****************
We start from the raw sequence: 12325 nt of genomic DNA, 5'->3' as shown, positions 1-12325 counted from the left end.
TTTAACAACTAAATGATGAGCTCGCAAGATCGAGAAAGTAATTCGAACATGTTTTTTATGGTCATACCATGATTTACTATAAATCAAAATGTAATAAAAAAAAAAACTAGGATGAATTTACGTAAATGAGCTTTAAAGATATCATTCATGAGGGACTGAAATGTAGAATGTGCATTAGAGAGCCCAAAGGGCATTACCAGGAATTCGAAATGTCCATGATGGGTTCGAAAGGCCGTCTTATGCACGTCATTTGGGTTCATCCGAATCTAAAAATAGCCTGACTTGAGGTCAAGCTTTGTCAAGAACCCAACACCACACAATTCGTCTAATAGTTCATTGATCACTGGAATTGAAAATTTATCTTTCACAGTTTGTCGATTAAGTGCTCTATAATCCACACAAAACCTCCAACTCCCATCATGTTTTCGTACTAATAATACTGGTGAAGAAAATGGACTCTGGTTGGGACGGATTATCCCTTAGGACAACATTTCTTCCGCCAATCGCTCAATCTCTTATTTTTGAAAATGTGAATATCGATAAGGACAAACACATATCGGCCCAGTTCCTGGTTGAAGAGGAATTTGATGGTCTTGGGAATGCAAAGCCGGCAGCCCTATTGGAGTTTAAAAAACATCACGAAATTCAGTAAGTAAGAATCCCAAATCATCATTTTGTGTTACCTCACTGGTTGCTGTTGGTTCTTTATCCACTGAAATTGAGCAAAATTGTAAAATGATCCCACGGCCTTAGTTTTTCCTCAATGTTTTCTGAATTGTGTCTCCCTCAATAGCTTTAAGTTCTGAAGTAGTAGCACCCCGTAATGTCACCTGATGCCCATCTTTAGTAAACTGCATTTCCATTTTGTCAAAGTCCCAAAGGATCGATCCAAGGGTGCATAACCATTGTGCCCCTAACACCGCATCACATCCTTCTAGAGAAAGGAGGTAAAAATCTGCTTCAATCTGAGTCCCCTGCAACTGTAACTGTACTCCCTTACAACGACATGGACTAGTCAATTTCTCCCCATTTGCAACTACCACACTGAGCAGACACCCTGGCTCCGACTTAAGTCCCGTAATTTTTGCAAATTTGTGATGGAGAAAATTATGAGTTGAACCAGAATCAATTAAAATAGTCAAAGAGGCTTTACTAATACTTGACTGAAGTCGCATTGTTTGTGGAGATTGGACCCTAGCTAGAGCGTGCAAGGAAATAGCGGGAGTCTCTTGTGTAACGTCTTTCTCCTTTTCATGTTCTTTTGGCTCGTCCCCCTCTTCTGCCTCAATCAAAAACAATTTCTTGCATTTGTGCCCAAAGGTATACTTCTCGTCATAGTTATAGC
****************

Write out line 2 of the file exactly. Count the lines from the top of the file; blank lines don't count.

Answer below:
TTTAACAACTAAATGATGAGCTCGCAAGATCGAGAAAGTAATTCGAACATGTTTTTTATGGTCATACCATGATTTACTATAAATCAAAATGTAATAAAAAAAAAAACTAGGATGAATTTACGTAAATGAGCTTTAAAGATATCATTCATGAGGGACTGAAATGTAGAATGTGCATTAGAGAGCCCAAAGGGCATTACCAGGAATTCGAAATGTCCATGATGGGTTCGAAAGGCCGTCTTATGCACGTCATTTGGGTTCATCCGAATCTAAAAATAGCCTGACTTGAGGTCAAGCTTTGTCAAGAACCCAACACCACACAATTCGTCTAATAGTTCATTGATCACTGGAATTGAAAATTTATCTTTCACAGTTTGTCGATTAAGTGCTCTATAATCCACACAAAACCTCCAACTCCCATCATGTTTTCGTACTAATAATACTGGTGAAGAAAATGGACTCTGGTTGGGACGGATTATCCCTTAGGACAACATTTCTTCCGCCAATCGCTCAATCTCTTATTTTTGAAAATGTGAATATCGATAAGGACAAACACATATCGGCCCAGTTCCTGGTTGAAGAGGAATTTGATGGTCTTGGGAATGCAAAGCCGGCAGCCCTATTGGAGTTTAAAAAACATCACGAAATTCAGTAAGTAAGAATCCCAAATCATCATTTTGTGTTACCTCACTGGTTGCTGTTGGTTCTTTATCCACTGAAATTGAGCAAAATTGTAAAATGATCCCACGGCCTTAGTTTTTCCTCAATGTTTTCTGAATTGTGTCTCCCTCAATAGCTTTAAGTTCTGAAGTAGTAGCACCCCGTAATGTCACCTGATGCCCATCTTTAGTAAACTGCATTTCCATTTTGTCAAAGTCCCAAAGGATCGATCCAAGGGTGCATAACCATTGTGCCCCTAACACCGCATCACATCCTTCTAGAGAAAGGAGGTAAAAATCTGCTTCAATCTGAGTCCCCTGCAACTGTAACTGTACTCCCTTACAACGACATGGACTAGTCAATTTCTCCCCATTTGCAACTACCACACTGAGCAGACACCCTGGCTCCGACTTAAGTCCCGTAATTTTTGCAAATTTGTGATGGAGAAAATTATGAGTTGAACCAGAATCAATTAAAATAGTCAAAGAGGCTTTACTAATACTTGACTGAAGTCGCATTGTTTGTGGAGATTGGACCCTAGCTAGAGCGTGCAAGGAAATAGCGGGAGTCTCTTGTGTAACGTCTTTCTCCTTTTCATGTTCTTTTGGCTCGTCCCCCTCTTCTGCCTCAATCAAAAACAATTTCTTGCATTTGTGCCCAAAGGTATACTTCTCGTCATAGTTATAGC